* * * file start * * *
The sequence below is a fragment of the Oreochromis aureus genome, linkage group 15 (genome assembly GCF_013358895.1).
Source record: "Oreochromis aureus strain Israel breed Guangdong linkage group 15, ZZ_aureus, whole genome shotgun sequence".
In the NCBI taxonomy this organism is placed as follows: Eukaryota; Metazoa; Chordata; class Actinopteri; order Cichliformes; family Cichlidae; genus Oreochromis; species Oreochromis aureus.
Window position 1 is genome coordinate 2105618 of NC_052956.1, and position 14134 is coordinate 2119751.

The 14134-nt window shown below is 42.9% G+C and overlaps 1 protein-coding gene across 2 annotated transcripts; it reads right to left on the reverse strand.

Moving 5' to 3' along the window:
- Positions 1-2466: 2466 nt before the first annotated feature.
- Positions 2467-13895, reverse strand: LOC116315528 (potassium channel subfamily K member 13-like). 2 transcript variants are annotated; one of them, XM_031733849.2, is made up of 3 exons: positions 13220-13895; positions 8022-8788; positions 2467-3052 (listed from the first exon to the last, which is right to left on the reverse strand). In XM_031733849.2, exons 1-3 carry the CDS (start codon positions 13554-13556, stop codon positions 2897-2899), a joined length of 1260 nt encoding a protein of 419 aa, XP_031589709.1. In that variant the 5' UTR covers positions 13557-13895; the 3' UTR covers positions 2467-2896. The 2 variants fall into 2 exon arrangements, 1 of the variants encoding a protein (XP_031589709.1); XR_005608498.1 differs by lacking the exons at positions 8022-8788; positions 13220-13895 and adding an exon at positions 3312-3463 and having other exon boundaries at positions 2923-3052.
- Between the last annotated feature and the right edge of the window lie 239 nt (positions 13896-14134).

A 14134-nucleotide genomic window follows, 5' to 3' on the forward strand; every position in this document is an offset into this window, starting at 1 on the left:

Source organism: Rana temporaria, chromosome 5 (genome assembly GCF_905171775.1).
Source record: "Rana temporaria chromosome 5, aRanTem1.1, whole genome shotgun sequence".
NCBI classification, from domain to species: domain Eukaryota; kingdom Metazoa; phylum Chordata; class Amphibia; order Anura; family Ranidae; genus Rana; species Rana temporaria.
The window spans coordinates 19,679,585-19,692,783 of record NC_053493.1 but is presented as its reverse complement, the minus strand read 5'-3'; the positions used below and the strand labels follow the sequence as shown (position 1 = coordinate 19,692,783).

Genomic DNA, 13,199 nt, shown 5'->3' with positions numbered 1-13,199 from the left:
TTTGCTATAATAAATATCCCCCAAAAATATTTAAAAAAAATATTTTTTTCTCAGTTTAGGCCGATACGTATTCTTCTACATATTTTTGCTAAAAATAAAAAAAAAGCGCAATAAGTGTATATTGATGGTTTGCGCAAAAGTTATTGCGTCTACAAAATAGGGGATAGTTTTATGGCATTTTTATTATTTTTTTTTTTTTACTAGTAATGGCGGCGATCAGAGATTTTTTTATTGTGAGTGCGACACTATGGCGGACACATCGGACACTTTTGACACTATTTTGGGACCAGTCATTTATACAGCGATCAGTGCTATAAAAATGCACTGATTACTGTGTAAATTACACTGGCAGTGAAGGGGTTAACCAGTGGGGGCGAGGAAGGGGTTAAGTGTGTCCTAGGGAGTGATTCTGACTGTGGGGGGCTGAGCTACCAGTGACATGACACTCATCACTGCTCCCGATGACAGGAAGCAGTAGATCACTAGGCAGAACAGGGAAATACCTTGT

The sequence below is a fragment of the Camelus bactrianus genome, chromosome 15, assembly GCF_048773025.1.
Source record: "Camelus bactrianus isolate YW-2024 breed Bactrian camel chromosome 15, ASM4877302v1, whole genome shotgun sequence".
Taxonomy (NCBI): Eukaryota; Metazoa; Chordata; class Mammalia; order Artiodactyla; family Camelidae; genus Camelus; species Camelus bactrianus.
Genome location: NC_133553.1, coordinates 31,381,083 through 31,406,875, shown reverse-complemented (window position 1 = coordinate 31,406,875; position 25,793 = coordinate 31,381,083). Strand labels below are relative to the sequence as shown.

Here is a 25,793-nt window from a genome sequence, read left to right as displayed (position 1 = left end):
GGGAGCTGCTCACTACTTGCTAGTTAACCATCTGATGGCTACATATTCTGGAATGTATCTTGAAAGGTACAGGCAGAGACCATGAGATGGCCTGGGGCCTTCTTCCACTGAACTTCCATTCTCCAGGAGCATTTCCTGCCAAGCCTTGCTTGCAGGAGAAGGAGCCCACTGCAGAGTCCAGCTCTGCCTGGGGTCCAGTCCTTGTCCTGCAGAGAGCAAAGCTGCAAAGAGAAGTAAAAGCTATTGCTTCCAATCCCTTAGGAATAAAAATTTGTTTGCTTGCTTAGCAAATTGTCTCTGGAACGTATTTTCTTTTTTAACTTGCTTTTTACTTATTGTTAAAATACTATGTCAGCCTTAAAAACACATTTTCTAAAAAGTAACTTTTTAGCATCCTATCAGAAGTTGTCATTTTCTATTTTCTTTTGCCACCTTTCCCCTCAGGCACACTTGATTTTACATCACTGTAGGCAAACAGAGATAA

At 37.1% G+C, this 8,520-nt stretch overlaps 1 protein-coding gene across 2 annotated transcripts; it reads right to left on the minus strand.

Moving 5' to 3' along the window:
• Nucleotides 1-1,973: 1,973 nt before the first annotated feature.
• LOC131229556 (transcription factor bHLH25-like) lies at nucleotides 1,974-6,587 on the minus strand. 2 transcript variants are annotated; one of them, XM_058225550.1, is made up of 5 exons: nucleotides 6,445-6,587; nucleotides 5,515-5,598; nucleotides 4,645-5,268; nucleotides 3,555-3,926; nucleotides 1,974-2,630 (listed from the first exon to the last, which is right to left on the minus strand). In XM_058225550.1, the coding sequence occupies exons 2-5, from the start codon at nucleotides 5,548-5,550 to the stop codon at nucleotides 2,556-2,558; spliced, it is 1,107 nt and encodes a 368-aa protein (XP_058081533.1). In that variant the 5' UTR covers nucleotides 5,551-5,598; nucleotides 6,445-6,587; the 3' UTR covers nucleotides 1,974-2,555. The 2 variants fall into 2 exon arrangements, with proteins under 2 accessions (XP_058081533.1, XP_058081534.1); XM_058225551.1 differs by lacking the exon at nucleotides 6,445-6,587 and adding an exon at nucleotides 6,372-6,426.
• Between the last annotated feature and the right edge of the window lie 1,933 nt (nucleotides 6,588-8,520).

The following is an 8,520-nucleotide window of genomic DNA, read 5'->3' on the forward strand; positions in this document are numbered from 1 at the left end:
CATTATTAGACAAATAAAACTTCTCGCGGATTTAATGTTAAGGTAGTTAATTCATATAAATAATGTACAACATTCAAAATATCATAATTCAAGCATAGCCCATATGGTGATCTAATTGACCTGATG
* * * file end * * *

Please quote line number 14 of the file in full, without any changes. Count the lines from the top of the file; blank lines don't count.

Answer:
The window spans coordinates 19,679,585-19,692,783 of record NC_053493.1 but is presented as its reverse complement, the minus strand read 5'-3'; the positions used below and the strand labels follow the sequence as shown (position 1 = coordinate 19,692,783).